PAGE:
Today, I think the love for travel has smitten not just you and me but all of us and the world at large. With this increasingly the conversation around female travellers and adventurers has increased. And while there are so many stories nowadays of present-day females travelling the world, climbing up mountains and exploring as their heart pleases, today, we are looking at an alpinist from decades ago who left everyone who learnt of her inspired beyond words.
Years: 1962 – 1995
Notable Climbs: Solo ascent of Mount Everest in 1995 without a team and without supplemental oxygen, making her the first woman and second person ever to do so. First person to scale 6 north faces of the Alps in 1993 solo. Summitted K2 without supplemental oxygen.
Born and raised in the lands of Derbyshire in England, a little girl born to a teacher and science officer picked up her passion for climbing hills along with her parents. After starting to climb at 6 years of age, just 3 years later she ended up climbing the tallest mountain all of Britain called Ben Nevis. Years later in an interview her father mentioned that towards the later half of the climb, she suddenly shot up and ran ahead. Hargreaves’s parents were scared that their young daughter had sprang ahead. But as they came to the top of the mountain, they saw Alison perched happily on the peak. She smiled at them while sitting 500 feet ahead, a 9-year-old!
At the age of 13, she was elated as she found out that her school was starting a rock-climbing club under Hilary Boardman. The quick learner that she was, she started covering rock faces all over Britain all by herself. After falling in love with an amateur climber named Jim Ballard, and then the two began training and pursuing their love for the mountains together. Then in 1986, she went to the Himalayas for the first time. Ah the Himalayas, any mountaineer’s true love. And just 2 years later, she took on the formidable challenge of taking on the north face of the Alps. And this also she did while being 6 months pregnant! Some applauded her for this but many others criticised her as well for taking such a risk. A woman of her own mind, she didn’t entertain the discussions and gave a crisp and irrevocable response in an interview to the Daily Telegraph wherein she stated that “I was pregnant, not sick“. And one day that same child whom she carried while climbing peaks kept on the family passion of mountaineering too. I guess his formative time had stirred up the quest for peaks within him right off the bat.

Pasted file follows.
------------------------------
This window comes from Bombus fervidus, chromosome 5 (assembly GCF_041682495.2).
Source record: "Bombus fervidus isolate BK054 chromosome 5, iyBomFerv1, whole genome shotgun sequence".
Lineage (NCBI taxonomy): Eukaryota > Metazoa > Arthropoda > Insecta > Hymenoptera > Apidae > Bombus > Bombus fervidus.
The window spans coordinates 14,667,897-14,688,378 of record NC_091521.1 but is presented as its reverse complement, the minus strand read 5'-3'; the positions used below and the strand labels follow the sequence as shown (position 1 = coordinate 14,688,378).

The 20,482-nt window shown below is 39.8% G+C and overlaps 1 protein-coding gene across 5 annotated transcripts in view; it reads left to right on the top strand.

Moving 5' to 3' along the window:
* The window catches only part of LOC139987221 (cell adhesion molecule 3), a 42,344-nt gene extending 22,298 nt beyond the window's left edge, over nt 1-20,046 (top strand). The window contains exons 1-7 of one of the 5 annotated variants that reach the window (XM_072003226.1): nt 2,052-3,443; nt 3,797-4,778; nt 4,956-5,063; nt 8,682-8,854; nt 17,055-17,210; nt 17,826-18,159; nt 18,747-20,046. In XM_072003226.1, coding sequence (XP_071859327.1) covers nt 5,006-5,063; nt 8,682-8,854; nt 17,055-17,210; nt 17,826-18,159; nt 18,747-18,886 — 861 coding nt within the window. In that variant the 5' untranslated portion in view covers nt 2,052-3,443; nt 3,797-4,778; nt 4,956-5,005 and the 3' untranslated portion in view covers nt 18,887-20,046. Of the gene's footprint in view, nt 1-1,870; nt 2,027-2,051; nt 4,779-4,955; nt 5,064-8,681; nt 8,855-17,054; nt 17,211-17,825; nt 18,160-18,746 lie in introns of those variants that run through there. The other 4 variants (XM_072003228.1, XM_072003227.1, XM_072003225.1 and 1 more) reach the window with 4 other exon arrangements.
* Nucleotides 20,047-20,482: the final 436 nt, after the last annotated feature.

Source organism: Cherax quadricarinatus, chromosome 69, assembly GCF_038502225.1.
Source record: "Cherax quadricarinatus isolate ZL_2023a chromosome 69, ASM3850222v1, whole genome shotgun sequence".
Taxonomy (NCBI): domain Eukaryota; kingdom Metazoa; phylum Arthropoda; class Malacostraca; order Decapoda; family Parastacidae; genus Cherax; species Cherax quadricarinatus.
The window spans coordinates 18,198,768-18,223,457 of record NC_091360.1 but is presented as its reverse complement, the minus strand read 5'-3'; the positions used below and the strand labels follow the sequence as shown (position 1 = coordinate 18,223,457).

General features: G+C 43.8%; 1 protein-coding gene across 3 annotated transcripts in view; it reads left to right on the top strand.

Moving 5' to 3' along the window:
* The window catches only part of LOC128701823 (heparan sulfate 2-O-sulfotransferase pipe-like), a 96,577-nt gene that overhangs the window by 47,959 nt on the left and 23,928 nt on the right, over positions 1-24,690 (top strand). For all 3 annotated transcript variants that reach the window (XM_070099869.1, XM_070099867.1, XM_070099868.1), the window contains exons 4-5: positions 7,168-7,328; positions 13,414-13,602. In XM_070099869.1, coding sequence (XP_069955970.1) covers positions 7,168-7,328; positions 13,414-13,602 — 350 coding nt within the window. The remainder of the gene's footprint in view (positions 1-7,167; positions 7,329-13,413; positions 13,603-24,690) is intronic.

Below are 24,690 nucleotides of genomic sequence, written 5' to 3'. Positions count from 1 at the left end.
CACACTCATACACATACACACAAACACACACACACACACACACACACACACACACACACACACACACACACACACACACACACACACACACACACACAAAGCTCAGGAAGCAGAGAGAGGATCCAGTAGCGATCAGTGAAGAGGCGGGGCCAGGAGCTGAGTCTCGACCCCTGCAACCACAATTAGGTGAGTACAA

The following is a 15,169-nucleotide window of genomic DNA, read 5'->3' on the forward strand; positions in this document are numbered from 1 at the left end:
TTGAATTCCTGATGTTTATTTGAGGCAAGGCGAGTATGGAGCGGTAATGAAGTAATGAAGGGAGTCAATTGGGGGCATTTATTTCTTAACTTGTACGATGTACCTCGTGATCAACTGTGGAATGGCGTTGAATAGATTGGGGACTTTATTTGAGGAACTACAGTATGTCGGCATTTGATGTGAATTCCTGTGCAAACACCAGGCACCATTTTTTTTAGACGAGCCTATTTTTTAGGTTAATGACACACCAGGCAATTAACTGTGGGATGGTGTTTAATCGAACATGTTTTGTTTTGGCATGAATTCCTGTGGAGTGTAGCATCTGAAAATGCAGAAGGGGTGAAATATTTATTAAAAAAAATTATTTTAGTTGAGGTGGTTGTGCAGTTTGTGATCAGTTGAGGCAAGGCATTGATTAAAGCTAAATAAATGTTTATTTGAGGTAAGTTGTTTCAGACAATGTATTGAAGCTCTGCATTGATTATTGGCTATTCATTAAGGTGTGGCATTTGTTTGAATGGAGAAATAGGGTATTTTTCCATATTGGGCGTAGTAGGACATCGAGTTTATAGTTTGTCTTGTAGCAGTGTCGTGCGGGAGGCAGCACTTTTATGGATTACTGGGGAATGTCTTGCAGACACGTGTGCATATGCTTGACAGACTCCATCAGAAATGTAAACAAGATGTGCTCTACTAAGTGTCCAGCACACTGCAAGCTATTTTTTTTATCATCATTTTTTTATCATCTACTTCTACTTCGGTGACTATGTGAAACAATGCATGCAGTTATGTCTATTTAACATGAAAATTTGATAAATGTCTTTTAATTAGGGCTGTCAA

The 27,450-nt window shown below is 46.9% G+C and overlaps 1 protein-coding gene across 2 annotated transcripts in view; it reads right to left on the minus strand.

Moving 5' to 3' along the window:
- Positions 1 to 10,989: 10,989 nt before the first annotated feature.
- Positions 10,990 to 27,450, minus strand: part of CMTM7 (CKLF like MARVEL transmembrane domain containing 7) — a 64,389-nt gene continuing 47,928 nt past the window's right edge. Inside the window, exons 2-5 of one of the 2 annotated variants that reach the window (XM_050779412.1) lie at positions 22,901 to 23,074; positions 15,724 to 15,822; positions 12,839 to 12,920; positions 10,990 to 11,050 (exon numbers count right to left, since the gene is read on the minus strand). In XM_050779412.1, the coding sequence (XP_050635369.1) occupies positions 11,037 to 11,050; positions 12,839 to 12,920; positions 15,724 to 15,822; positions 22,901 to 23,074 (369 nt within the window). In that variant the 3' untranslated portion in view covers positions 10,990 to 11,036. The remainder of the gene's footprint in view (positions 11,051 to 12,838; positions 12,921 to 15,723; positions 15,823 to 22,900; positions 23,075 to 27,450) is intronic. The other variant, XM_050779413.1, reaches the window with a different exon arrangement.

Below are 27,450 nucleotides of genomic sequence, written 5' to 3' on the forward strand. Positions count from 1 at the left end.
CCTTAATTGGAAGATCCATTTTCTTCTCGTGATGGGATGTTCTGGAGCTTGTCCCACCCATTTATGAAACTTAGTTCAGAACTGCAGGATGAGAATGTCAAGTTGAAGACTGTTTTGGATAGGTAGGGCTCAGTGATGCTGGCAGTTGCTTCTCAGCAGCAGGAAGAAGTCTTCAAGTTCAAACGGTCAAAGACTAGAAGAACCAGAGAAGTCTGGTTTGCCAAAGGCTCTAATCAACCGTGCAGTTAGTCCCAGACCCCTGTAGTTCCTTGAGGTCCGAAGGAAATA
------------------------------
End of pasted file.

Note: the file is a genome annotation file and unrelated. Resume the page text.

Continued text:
However, the married mountaineers and their growing family soon find themselves financially drained. They had shifted to Switzerland sold off a considerable part of their life’s earnings. They could not even find sponsors easily. But they got by to fund Hargreaves’s dream for climbing higher and more challenging altitudes. Around this time, in 1993 she achieved one of her biggest accomplishments in life by becoming the first person ever to scale 6 north faces of the Alps. This included Eiger, Matterhorn, Dru, Badile, Grandes Jorasses, and Cima Grande mountains. She achieved this remarkable feat all by herself and within just one season! She went onto write a book about this experience titled A Hard Day’s Summer. And although this many sound like the happy ending that you and I have been rooting for, for out mountain wonder-woman, unfortunately, that was not the case. Her stellar climbs as an alpinist and the consequent book did not get the success or the attention, they either deserved or more importantly, needed, for her and her family. This was not enough to get them out of their ongoing state and the mountaineer was yet to leave a footprint that the world would look at.